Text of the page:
Sun N1 Service Provisioning System User's Guide and Release Notes for the OS Provisioning Plug-In 2.0

Module Design Guidelines

The toolkit itself was designed around some basic principles. The modules that were initially created alongside the toolkit also followed this style. While every module developer has the option of going down their own path, the following should be at least considered and followed if possible.

Module Coverage

Each module should cover a particular scope of an application, preferably without replicating the functionality available in another module. In addition, a module should be appropriately sized; if the module can be sensibly broken into sub components, then smaller modules should be created instead of one large monolithic module.

For example: A designer may decide to write a module to provide security services to a target server installation. As part of this module, the designer decides to install a firewall and a set of hardening scripts.

In this case, the designer should investigate whether another module already covers either of these two areas and could be leveraged. In addition, if either the firewall or hardening scripts may be used elsewhere in isolation from each other, it may be more flexible to create them as two modules rather than bundling them together.

Module Dependencies

Each module should be self sufficient and not expect or rely on another module to be present. If such interaction is required (and sometimes it does make sense), then the module should be clearly identified as being dependent on the other module. If the situation does arise, it should be determined whether the functionality is best represented in distinct modules or whether the two modules that are dependent on each other are better represented in one encompassing module. The basic premise is to keep items together where it makes sense and not to create lots of smaller modules just for the sake of it.

Module Interactions

Where the case is strong for module separation and the modules are dependent (in at least one direction), the modules should try to interact with each other so that the correct (desirable) outcome is achieved. The toolkit has a simplistic mechanism for setting and retrieving hints on a per module basis. Whether a module will pick up the hints, is up to the designer of the module, but with cooperation between module developers, the modules can be written in such a way that they work happily in isolation, but when put together they provide a stronger solution.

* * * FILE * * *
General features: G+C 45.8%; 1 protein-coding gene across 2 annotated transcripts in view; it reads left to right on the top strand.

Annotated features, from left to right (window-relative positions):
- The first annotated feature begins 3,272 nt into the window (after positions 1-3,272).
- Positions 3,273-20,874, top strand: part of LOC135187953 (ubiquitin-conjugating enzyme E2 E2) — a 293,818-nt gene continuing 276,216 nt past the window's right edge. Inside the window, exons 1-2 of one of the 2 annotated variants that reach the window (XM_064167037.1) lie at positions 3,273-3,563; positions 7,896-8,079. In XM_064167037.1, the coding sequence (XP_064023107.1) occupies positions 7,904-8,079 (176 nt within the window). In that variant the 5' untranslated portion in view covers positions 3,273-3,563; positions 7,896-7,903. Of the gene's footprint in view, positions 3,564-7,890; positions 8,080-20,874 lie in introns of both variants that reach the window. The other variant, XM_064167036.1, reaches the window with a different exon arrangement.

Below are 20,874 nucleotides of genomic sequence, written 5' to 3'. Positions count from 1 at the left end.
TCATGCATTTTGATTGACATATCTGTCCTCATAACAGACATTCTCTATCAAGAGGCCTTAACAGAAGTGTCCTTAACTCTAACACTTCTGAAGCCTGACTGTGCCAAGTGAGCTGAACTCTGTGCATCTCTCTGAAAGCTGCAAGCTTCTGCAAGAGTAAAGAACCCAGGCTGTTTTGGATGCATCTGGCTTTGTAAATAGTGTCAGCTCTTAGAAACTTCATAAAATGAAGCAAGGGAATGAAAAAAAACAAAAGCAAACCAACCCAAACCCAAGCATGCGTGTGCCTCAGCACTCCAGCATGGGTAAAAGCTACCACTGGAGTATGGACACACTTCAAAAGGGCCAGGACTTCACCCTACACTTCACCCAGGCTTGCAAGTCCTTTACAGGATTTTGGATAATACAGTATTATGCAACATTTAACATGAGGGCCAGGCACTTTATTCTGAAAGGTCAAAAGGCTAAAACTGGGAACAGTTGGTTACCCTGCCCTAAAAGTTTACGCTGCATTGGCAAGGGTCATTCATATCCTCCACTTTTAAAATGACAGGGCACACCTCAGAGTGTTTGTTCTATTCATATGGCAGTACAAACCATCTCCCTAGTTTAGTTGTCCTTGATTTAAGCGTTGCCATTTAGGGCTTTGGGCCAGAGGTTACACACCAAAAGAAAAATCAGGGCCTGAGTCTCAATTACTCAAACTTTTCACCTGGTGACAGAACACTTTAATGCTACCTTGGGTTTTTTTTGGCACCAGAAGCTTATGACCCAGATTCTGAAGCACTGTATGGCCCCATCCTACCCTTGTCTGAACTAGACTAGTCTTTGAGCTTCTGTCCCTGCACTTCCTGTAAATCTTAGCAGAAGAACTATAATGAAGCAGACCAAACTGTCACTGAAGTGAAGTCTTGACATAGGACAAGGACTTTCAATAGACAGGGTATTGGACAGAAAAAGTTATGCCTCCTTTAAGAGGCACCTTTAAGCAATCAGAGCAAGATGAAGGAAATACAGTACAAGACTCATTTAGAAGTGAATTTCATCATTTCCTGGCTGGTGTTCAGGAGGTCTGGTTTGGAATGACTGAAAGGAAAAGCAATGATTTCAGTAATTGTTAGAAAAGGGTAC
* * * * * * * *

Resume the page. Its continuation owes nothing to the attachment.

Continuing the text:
For example: From a real-world example, the Sun Cluster 3 product places dependencies on how Solstice DiskSuite is configured, but does not always need DiskSuite installed, nor does DiskSuite require the cluster software installed indeed it is very valuable to be installed on non-clustered machines.

In this case, we have two very distinct modules; one that covers DiskSuite and one that covers the Sun Cluster product. Each works fine in isolation, but when they are combined within the same target server configuration, the Sun Cluster module influences the DiskSuite module so it conforms to the restrictions placed on DiskSuite by Sun Cluster 3.0.

This interaction is done through the use of module hints and their behavior in the standalone scenarios can be summarized as follows:

What the hints actually represent is totally up to the module developer. Close cooperation between module developers will enable the most efficient use of hints; if possible, the hints should be documented within the module Release Notes, so other module developers may take advantage of the additional interfaces.

Module Coding

The module developer should try to select a standard scripting language that will be available during the JumpStart installation. For example, the use of a 'bash' is not possible, as the NFS boot image the target server uses does not contain that shell.

Where possible, the Bourne Shell should be used as this is know to exist on all versions of Solaris. Only as a last resort should a compiled language be considered.